The average yield of maize is significantly dependent on the meteorological conditions of the growing year. Both the most favorable weather conditions and the weather anomalies that tend to cause damage depend on the given phenophase. The aim of this research is to analyze the climatic changes that are important in maize production in the Hajdúság region.
For the climatological study of the area, homogenized temperature and precipitation data from the Hungarian Meteorological Service was used for the Debrecen region, which are freely available for download from the data repository of the institution. Trend analysis was performed for the last 50-year (1973–2022) and 30-year (1993–2022) periods. In total, 40 meteorological data series matching the study objective were analyzed. Linear regression calculations were performed using the SPSS 27 statistical software. For the non-parametric procedure, the MAKESENS Excel application was used, based on the Mann-Kendall (MK) test and Sen's slope estimation.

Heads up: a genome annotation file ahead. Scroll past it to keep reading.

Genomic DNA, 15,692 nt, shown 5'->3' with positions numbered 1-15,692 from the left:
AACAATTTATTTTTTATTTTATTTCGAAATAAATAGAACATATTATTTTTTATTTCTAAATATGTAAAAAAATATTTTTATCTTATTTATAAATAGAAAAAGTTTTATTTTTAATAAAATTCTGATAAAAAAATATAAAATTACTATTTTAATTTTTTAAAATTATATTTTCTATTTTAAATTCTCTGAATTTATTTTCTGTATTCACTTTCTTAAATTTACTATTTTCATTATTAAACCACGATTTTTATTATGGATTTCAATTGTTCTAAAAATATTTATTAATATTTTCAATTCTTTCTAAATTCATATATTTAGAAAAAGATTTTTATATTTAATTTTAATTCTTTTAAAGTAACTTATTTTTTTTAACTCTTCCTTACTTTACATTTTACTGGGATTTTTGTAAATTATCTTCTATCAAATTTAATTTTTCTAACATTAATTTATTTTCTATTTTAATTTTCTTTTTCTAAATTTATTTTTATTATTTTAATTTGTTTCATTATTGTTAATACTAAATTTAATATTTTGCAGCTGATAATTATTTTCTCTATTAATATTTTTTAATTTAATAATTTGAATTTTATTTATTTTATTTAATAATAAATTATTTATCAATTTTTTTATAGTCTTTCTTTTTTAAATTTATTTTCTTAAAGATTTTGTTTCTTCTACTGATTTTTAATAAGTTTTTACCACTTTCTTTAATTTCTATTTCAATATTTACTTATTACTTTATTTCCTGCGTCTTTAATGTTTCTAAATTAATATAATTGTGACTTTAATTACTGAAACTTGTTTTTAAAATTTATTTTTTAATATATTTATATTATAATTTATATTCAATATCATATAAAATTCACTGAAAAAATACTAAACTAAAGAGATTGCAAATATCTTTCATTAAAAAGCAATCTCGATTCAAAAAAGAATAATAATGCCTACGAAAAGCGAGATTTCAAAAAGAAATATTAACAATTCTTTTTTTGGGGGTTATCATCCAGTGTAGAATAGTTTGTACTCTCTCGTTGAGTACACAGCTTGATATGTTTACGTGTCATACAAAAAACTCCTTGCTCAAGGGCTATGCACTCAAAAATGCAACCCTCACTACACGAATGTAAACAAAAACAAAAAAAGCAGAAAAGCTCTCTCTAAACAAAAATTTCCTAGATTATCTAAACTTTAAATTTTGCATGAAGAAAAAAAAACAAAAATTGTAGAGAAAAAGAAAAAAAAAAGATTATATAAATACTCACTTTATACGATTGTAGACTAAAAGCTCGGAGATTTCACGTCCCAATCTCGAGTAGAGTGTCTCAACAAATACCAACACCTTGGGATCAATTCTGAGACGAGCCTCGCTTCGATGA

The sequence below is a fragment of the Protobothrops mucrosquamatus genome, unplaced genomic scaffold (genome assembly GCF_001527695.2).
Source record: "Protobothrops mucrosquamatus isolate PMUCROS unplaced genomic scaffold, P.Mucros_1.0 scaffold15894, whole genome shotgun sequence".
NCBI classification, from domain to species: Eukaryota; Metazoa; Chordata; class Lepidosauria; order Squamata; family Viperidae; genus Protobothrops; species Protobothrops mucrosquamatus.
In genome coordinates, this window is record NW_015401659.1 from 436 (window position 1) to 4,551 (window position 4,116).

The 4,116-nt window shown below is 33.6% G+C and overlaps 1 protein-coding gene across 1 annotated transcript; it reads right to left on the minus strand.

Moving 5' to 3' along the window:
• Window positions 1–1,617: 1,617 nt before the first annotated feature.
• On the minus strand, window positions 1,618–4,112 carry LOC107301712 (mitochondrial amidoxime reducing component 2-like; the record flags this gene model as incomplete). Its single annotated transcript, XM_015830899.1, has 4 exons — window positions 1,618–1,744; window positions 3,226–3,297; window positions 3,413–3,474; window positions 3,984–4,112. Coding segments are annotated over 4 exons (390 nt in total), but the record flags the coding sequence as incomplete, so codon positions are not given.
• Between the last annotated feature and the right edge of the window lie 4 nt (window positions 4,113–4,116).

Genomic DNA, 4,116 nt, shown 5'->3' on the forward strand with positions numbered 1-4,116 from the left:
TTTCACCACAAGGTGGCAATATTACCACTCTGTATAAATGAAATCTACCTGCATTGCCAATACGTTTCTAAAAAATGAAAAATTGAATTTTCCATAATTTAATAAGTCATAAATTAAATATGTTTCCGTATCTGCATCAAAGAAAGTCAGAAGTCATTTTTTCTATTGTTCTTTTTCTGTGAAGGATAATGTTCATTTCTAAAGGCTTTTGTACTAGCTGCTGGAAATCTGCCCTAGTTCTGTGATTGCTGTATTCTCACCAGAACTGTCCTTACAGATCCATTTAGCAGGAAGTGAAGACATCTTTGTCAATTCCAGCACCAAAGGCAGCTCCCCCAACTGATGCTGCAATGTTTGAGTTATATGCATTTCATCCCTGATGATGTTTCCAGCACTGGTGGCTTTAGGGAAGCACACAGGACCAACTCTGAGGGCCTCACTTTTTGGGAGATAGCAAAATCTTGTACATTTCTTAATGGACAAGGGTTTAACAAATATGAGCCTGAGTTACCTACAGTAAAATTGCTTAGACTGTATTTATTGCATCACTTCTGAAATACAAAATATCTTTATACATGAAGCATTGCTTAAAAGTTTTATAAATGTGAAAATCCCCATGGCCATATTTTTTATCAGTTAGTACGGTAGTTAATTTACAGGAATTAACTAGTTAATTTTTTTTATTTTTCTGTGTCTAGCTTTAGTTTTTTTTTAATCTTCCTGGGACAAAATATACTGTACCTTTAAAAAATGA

This research shows that the choice of the length of the study period affects the results of trend analysis. The numerical values of the trend slope for the 30-year vs. 50-year period differ, and for some parameters there are also substantial differences (e.g., trend sign). The results of the parametric and non-parametric trend analyses differed only marginally for the temperature variables included. Also, for precipitation data that do not follow a normal distribution (e.g., monthly), there were only a few significant differences. The trend in mean annual temperature shows an increase of 0.39 and 0.52 °C in 10 years, and an increase of around 2 °C in 50 years and 1.5 °C in 30 years. There is a significant warming in both the summer and winter half-years, with the summer half-year showing a steeper upward trend in the 50-year data series and the winter half-year in the 30-year data series. There is a clear pattern of large, highly significant warming in the summer months and less significant changes in the two spring and two autumn months that were observed. A negative, non-significant trend in annual precipitation is observed. The decreases of 17 mm and 24 mm/10 years obtained for the 50- and 30-year time series are not negligible from a practical point of view. For the summer half-year, the precipitation amount is decreasing, with a slope of -27 mm/10 years for the last 30 years, but even this value is not significant due to the high variability. There is no significant change in the amount of precipitation in the winter half-year over the last decades. Significant trends cannot be detected from monthly or even semi-annual or annual precipitation data. The Mann-Kendall test showed a trend decrease only in the 30-year April data series at the p=0.1 significance level. Overall, the changes are negative for maize production. It should be highlighted that the obvious warming, combined with a slight decrease in precipitation, is leading to a deterioration in crop water availability and a reduction in crop yields. The impact of the identified adverse climatic changes can be compensated to a significant extent by the proposed agrotechnical responses.